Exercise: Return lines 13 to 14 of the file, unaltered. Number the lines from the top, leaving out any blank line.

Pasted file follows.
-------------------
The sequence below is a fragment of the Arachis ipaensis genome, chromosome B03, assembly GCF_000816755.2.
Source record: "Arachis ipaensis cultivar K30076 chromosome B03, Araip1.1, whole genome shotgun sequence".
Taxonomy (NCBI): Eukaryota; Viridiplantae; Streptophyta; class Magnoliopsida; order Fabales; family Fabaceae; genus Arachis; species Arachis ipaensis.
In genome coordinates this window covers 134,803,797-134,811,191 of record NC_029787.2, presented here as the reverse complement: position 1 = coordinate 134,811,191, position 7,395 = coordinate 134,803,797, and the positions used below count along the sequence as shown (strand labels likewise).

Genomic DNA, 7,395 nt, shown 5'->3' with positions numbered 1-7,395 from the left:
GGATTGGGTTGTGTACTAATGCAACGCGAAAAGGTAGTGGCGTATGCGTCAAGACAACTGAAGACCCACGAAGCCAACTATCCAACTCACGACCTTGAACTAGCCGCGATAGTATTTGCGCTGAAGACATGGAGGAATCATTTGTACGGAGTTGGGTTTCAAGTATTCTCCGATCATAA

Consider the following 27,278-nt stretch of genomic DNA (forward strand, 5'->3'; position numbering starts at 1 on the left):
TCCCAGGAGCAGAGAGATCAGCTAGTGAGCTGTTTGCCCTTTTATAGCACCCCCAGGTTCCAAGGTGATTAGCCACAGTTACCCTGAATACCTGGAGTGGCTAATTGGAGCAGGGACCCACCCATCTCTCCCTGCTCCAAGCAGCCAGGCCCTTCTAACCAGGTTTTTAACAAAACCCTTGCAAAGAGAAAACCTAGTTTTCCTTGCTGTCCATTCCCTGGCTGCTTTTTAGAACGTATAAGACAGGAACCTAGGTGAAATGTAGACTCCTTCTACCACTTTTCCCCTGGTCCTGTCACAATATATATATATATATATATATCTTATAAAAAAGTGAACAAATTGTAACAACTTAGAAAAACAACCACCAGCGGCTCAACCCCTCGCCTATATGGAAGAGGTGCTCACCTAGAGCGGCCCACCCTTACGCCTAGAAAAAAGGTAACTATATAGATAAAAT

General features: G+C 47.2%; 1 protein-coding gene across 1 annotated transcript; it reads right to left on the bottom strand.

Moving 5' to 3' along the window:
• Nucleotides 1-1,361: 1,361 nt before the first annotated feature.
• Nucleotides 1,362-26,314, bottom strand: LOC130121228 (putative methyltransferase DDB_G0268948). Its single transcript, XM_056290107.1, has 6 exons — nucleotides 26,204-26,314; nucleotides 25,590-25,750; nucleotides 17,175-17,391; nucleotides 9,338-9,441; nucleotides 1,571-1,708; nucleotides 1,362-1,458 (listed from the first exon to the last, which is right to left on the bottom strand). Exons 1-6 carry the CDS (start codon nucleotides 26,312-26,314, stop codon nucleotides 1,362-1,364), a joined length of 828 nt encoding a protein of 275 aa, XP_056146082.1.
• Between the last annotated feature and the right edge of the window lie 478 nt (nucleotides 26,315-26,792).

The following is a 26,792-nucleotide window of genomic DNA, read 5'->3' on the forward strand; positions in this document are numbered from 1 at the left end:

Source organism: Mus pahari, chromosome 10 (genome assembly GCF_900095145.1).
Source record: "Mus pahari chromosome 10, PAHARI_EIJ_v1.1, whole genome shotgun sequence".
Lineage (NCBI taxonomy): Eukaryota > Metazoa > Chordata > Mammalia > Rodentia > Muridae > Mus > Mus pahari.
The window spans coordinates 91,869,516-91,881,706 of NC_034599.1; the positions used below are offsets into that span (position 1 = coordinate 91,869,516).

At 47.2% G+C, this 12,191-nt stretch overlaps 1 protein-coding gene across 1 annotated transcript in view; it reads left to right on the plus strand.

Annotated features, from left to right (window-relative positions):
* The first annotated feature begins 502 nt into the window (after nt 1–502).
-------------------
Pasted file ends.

• Between the last annotated feature and the right edge of the window lie 478 nt (nucleotides 26,315-26,792).

The following is a 26,792-nucleotide window of genomic DNA, read 5'->3' on the forward strand; positions in this document are numbered from 1 at the left end: